Financing the war in Ukraine on the one hand, buying uranium from Russia on the other… These revelations by Greenpeace, which has managed to oversee several shipments of Russian uranium to France in recent months, highlight the difficult independence of French energy, even nuclear. Unlike gas, oil or coal, no embargo on uranium was adopted.
What is uranium and why does France need it?
Uranium is the centerpiece of nuclear power. Extracted from the bowels of the Earth, it allows, after numerous transformations (including enrichment of substances), to operate nuclear power plants. “Pellets (enriched uranium) will remain in the reactor for four to five years and undergo nuclear fission reactions,” EDF explains on its website. After this time, it must be replaced.
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If France needs uranium, it’s because its energy mix, which ultimately powers households, is largely based on nuclear power. The country has 56 nuclear reactors at 18 power plants located throughout the territory. Typically, about 70% of the electricity supplied to France comes from this sector. Maintenance shutdowns of several reactors, in particular due to corrosion problems, are currently reducing this share.
Why do people buy it in Russia?
On Tuesday, Greenpeace was able to observe the delivery to the port of Dunkirk (North) of “several dozen barrels of enriched uranium and ten containers of natural uranium from Russia.” This is not the first time: NGO already observed in September the same ship, “seen several times in recent months in the context of nuclear trade with Russia”, unloading dozens of barrels of “uranium” in the same port. “These imports didn’t stop with the war in Ukraine,” notes Pauline Boyer, Greenpeace’s campaign manager for the nuclear and energy transition.
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As for the most recent shipment, nuclear power plant manufacturer and fuel supplier Framatome, a subsidiary of EDF, simply specified on Tuesday evening that it was a “delivery of material for the production of nuclear fuel” to its plant in Romans-sur. -Isère (Drome). This fuel is then destined for his “customers and, in particular, the French nuclear fleet”.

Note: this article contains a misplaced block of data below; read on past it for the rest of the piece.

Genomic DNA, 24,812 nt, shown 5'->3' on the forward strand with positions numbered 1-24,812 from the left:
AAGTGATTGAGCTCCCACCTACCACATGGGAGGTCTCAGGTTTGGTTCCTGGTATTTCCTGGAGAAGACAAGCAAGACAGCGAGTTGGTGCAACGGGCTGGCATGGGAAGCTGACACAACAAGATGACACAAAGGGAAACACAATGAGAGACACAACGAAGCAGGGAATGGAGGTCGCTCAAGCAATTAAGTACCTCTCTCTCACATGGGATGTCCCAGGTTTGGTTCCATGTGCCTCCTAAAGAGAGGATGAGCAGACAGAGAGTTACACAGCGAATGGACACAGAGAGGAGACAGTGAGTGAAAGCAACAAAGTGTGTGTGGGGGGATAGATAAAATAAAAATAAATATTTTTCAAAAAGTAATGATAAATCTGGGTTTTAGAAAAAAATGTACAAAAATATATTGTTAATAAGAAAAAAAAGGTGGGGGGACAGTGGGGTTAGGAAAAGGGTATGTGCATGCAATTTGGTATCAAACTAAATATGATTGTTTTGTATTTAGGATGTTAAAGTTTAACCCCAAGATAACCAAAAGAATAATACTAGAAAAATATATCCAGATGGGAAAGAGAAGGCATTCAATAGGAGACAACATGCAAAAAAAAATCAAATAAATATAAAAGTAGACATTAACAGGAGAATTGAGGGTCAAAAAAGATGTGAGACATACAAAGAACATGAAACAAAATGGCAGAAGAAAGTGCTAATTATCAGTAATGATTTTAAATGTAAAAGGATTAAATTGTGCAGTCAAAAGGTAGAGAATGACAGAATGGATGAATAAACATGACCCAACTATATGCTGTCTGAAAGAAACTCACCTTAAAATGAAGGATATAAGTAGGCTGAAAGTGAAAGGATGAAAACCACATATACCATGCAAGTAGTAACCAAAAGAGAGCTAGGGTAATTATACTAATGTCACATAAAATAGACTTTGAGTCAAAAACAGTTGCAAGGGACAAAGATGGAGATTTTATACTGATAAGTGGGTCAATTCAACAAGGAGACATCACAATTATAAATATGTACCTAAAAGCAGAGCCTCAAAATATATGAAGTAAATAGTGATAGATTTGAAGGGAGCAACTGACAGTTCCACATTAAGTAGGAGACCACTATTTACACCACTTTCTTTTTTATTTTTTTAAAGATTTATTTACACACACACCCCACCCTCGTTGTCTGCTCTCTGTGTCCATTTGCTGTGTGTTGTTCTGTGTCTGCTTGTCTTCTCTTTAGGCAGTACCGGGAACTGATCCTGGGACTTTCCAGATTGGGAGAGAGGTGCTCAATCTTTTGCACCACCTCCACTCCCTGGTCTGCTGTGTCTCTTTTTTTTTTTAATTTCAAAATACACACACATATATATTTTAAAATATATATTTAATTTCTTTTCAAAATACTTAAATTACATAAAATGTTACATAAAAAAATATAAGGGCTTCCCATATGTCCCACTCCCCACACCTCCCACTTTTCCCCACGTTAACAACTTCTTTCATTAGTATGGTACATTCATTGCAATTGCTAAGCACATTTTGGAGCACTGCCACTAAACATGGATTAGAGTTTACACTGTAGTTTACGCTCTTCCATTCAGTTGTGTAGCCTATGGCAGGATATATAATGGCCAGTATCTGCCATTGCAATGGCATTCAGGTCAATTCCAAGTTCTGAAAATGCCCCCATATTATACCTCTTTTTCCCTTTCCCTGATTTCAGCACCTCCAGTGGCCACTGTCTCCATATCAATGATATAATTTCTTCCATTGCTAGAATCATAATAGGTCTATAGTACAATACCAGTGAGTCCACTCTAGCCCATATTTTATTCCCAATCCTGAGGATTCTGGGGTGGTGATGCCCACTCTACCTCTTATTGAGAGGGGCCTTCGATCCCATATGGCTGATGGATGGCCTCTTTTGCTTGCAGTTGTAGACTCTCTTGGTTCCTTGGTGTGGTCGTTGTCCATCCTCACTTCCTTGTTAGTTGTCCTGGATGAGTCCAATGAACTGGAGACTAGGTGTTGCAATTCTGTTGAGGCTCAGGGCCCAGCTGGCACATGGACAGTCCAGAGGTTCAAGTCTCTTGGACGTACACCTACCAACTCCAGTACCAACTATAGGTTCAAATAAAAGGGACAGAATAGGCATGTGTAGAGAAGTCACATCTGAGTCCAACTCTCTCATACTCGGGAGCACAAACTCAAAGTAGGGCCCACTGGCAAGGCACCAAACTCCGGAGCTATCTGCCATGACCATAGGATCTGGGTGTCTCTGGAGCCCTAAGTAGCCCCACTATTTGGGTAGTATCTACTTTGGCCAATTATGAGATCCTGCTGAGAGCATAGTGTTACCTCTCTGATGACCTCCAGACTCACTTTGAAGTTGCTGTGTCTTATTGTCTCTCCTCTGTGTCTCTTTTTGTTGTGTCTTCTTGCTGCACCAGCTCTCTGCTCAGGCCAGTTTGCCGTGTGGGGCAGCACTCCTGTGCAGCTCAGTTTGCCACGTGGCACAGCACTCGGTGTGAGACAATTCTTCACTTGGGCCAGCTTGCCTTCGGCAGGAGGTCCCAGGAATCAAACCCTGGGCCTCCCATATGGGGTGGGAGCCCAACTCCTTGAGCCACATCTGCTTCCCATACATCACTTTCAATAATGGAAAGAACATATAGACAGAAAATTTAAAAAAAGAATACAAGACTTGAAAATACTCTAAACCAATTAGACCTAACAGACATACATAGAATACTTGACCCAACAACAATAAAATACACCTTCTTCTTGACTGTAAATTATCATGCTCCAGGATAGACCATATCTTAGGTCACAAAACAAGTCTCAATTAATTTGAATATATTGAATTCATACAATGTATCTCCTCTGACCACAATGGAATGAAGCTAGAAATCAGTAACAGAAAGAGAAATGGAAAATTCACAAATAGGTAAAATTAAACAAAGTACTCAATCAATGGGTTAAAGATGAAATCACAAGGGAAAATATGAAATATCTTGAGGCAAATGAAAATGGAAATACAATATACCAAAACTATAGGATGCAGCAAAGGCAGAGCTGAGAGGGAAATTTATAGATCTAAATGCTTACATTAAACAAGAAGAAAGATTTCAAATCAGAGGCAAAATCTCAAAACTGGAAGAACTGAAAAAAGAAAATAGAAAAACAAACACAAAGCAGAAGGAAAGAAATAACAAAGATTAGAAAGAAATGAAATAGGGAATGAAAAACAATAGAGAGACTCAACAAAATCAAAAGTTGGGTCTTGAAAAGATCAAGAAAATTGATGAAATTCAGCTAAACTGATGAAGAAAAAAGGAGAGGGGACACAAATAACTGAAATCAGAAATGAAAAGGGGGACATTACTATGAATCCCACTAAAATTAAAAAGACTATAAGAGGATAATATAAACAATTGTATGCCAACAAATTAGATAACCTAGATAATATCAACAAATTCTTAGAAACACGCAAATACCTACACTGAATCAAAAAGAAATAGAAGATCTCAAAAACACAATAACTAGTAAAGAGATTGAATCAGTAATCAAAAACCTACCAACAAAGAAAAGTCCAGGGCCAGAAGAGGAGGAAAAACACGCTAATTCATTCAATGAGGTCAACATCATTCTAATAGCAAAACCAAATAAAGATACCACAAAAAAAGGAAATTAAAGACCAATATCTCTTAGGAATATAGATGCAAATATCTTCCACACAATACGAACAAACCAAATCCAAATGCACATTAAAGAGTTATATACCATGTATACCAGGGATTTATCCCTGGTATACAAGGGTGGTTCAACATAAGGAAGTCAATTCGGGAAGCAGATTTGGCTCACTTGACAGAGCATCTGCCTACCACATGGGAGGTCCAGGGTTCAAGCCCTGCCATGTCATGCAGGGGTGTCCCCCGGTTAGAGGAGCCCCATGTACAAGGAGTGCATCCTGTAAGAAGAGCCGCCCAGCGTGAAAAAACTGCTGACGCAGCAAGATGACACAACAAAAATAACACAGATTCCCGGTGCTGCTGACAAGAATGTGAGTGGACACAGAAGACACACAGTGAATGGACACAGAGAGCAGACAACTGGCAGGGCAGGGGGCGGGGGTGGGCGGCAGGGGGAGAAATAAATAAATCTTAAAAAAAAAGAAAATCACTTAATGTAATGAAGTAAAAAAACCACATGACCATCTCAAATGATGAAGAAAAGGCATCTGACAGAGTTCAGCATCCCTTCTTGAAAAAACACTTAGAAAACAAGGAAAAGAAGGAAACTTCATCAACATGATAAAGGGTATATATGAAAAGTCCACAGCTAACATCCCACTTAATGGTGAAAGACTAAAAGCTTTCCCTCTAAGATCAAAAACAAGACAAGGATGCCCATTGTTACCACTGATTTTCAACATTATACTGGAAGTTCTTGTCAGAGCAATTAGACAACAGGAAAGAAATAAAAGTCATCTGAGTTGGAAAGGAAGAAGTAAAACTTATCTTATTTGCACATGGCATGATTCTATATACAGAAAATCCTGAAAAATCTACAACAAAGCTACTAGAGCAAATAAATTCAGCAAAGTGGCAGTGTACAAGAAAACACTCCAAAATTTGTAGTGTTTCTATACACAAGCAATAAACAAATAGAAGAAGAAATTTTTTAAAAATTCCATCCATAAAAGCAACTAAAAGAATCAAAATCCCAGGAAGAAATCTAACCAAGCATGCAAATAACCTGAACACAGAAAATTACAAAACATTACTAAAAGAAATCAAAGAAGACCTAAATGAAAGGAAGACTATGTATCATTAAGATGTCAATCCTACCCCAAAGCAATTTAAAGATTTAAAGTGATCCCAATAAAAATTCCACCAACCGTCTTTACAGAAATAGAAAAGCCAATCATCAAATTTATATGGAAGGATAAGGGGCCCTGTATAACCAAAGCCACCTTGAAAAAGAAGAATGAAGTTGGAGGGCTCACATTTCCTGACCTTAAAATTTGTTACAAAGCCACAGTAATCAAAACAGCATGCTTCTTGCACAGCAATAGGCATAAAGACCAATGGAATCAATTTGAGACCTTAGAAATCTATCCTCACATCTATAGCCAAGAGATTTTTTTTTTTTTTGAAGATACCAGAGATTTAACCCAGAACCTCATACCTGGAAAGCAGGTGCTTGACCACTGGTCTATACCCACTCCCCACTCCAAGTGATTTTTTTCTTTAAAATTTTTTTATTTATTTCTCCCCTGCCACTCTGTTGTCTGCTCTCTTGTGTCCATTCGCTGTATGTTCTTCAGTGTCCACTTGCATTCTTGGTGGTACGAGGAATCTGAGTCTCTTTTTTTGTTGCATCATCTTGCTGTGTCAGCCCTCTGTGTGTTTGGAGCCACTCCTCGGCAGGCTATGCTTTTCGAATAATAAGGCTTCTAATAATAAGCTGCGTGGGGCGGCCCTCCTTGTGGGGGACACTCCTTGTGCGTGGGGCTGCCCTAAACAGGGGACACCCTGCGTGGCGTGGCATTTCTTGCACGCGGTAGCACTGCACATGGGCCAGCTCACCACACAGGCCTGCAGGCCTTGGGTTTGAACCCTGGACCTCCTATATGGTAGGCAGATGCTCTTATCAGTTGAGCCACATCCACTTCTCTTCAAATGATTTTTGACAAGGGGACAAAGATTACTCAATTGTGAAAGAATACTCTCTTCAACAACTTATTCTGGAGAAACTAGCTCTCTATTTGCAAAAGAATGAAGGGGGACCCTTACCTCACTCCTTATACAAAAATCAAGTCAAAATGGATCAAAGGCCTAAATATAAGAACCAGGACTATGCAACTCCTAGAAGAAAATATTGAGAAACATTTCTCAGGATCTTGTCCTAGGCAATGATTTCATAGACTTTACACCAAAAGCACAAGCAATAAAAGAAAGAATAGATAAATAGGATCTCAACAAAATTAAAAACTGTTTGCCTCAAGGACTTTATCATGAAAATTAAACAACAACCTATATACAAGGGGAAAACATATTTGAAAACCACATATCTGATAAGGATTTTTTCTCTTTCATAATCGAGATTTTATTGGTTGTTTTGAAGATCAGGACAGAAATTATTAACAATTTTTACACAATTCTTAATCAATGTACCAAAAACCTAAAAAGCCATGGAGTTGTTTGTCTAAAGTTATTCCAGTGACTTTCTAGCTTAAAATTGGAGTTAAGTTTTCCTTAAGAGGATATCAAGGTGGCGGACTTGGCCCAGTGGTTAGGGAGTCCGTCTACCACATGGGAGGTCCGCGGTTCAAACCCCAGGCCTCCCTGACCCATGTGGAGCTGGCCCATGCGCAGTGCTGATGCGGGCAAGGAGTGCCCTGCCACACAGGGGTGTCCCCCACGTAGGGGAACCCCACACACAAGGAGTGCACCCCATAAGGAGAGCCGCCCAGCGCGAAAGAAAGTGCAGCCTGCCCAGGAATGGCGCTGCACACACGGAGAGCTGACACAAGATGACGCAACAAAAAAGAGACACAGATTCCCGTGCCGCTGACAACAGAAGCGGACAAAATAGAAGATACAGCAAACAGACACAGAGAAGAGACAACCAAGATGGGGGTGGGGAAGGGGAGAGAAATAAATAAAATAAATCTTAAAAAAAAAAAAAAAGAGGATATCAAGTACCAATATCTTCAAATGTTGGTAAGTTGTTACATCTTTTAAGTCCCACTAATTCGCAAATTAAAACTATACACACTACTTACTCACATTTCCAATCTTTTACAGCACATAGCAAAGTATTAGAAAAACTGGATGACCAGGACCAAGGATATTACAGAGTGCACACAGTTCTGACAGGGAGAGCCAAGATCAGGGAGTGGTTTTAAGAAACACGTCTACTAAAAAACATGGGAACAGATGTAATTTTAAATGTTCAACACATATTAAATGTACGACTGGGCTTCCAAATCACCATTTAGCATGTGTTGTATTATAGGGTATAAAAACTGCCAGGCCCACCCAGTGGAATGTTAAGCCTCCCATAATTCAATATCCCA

“Since the early 2000s, almost half of the uranium (45%) used in France has come from the Russian sphere of influence, in this case from Kazakhstan,” Greenpeace noted in March. But Russia has a large stranglehold on conversion (purification and transformation) and enrichment (for use in nuclear power plants, for example) of uranium: according to the European Atomic Energy Community (Euratom), Russian Rosatom had a 25% conversion market in the European Union in 2021 and 31% of the enrichment market.
If France can import uranium from Russia, it is because it is not subject to any embargo, now or in the future, like oil, gas or coal. In April, the European Parliament called for a resolution imposing a “full and immediate” embargo on a number of raw materials, including Russian “nuclear fuel” … but this did not follow. “These contracts are signed with Rosatom, a state-owned enterprise that directly serves the geopolitical interests of Vladimir Putin and which occupies the Ukrainian power plant in Zaporozhye,” regrets Pauline Boyer.
In addition to the issue of consistency – between the sanctions against Russia, on the one hand, and its financing – on the other, there are questions of the independence of the French nuclear industry. France no longer mines uranium on its territory after the closure of the Jouac mine in Haute-Vienne in 2001. “These imports link the energy independence of France with the geopolitical situation in the world,” warns Pauline Boyer.
Russia’s dominance of the enriched uranium market could raise fears of dependency in the nuclear sector as well, while European countries dependent on Russian gas are now paying the price. “Until now, nuclear fuel and services have been exempt from sanctions, but the situation may change,” Euratom warned this summer in its annual report. President of Ukraine Volodymyr Zelensky was also touched in August: “It is not normal that there are still no sanctions against Rosatom. »